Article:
Australian authorities on Sunday launched a criminal probe into how passengers of a cruise ship were allowed to disembark in Sydney despite some exhibiting flu-like symptoms.
More than 600 people on board the Ruby Princess later tested positive for coronavirus and 10 have since died. The ship remains off the coast with nearly 200 sick crew members on board, the BBC said in a report.
At a news conference here on sunday, New South Wales (NSW) Police Commissioner Mick Fuller said there were “many unanswered questions” about the incident.
He said that, by law, vessels were only allowed to dock and disembark passengers if the captain could assure the local authorities that their ship was free from contagious disease.
Fuller said there were “discrepancies” involving the information provided by the ship’s owners, Carnival Australia, and the requirements of the law.
“The only way I can get to the bottom of whether our national biosecurity laws and our state laws were broken is through a criminal investigation,” the BBC report quoted Fuller as saying.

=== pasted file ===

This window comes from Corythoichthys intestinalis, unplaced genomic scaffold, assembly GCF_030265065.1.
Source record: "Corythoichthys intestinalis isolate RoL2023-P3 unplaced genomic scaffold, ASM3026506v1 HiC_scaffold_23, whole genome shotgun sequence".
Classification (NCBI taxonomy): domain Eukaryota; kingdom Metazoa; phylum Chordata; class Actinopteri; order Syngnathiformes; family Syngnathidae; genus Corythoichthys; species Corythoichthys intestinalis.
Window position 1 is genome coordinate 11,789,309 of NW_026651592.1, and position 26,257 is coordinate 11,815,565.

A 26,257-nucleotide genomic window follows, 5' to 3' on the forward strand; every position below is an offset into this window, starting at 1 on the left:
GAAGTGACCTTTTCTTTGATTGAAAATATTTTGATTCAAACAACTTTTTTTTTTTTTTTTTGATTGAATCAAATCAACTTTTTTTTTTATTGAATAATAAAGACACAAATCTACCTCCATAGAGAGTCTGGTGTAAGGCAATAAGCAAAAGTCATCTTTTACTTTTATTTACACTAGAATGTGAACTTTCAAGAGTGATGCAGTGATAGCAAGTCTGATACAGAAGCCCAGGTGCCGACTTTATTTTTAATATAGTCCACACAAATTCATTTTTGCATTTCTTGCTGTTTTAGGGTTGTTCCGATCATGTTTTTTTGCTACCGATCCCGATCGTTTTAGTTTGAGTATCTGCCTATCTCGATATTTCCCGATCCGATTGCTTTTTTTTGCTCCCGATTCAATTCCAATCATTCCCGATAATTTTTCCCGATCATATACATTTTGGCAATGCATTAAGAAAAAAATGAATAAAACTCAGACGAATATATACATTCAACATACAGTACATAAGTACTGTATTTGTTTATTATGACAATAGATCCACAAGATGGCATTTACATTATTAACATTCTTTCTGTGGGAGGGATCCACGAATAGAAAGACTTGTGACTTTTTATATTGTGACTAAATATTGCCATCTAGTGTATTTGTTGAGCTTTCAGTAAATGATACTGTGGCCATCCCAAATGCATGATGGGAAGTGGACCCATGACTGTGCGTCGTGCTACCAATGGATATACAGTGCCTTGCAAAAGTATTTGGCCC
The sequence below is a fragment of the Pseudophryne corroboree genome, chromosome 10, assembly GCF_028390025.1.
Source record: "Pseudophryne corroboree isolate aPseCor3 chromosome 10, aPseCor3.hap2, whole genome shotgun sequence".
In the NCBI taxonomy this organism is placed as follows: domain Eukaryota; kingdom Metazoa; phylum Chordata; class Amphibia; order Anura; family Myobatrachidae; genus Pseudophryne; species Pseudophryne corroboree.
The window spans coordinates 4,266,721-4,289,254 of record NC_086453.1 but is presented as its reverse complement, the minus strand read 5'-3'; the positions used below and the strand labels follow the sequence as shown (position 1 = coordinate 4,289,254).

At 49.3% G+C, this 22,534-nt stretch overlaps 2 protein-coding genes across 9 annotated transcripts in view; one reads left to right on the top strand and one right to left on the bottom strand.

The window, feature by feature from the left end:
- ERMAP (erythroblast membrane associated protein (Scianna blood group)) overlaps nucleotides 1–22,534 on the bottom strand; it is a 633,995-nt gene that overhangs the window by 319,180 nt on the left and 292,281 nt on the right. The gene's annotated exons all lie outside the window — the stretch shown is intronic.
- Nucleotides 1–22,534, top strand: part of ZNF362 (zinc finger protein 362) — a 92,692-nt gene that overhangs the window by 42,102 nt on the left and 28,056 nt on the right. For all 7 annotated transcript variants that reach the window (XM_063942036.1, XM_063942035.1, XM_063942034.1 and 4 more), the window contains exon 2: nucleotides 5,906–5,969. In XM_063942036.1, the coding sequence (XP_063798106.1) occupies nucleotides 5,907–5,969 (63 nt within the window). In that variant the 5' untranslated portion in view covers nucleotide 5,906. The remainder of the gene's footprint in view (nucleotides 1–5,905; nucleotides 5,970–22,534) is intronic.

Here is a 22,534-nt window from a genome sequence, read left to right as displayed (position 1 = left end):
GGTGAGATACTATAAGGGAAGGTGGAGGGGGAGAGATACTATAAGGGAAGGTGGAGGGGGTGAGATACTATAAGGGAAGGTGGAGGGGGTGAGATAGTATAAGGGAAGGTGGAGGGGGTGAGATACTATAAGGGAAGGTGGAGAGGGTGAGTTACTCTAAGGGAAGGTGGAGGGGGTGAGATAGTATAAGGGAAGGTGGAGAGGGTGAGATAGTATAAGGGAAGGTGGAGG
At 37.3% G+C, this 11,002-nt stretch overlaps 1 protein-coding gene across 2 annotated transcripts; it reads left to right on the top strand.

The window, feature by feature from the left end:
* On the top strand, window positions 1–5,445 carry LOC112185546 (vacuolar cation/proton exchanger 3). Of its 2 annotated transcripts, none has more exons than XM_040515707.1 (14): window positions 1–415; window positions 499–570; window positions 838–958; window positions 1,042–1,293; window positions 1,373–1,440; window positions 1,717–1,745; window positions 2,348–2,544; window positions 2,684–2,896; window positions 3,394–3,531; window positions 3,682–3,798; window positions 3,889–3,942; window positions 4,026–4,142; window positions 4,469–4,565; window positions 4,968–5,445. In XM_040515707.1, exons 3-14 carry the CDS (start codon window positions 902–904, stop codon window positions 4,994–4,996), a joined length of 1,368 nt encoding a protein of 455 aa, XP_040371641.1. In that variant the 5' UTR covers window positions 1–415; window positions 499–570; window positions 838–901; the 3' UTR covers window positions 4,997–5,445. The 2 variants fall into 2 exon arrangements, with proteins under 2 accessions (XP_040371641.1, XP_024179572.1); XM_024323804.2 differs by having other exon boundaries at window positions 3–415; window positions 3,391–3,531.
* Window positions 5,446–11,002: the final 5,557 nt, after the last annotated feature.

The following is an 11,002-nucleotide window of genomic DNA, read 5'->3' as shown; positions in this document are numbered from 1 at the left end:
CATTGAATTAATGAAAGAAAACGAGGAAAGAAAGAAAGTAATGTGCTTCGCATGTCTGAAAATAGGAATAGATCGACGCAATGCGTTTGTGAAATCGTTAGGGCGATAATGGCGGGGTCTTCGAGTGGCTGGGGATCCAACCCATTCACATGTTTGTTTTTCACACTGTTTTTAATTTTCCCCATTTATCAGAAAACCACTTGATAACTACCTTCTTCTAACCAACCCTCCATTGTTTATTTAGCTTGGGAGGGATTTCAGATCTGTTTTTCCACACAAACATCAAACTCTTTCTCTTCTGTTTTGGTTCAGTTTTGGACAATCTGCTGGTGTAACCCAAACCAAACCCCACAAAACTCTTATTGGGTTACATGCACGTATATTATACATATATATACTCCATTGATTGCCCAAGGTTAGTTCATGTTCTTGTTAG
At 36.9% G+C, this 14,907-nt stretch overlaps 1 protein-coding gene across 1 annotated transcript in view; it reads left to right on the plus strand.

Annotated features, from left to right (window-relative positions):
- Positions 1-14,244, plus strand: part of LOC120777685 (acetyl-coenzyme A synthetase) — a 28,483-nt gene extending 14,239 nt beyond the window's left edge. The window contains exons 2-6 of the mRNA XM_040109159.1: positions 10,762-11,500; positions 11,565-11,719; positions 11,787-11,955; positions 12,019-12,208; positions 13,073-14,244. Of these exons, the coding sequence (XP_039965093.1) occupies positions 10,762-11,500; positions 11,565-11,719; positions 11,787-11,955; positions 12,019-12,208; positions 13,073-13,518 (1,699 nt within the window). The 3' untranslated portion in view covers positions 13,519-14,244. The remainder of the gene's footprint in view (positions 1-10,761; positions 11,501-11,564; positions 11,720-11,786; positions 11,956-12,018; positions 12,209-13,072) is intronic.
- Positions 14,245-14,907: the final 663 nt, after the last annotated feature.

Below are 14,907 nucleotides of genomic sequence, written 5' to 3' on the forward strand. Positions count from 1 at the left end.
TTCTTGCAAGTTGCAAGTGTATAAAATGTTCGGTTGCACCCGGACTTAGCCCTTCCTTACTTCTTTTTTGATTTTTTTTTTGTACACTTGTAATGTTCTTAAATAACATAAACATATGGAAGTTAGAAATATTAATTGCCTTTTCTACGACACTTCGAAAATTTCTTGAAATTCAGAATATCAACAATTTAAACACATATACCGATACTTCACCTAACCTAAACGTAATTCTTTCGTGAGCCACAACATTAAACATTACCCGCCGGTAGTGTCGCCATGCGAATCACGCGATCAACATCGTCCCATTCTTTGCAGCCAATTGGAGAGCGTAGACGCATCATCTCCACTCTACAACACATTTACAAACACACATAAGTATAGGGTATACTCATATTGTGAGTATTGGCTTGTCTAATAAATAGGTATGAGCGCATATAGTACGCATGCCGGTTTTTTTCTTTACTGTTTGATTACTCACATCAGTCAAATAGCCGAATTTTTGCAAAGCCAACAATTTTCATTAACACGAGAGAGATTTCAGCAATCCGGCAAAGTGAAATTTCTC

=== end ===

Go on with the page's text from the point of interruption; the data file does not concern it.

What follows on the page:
He said that the day before passengers disembarked in Sydney, a worker made an emergency call about two people who needed medical assistance.
He said police were assured by the operating company that the coronavirus was not an issue on the ship.
“From that perspective, there are many unanswered questions,” he added.
The Ruby Princess with about 2,700 people on board arrived in Sydney last month after an 11-day cruise.
Australia has so far reported 5,548 coronavirus cases and 30 deaths.
Those who fell ill on cruise ships account for nearly a tenth of all cases in Australia.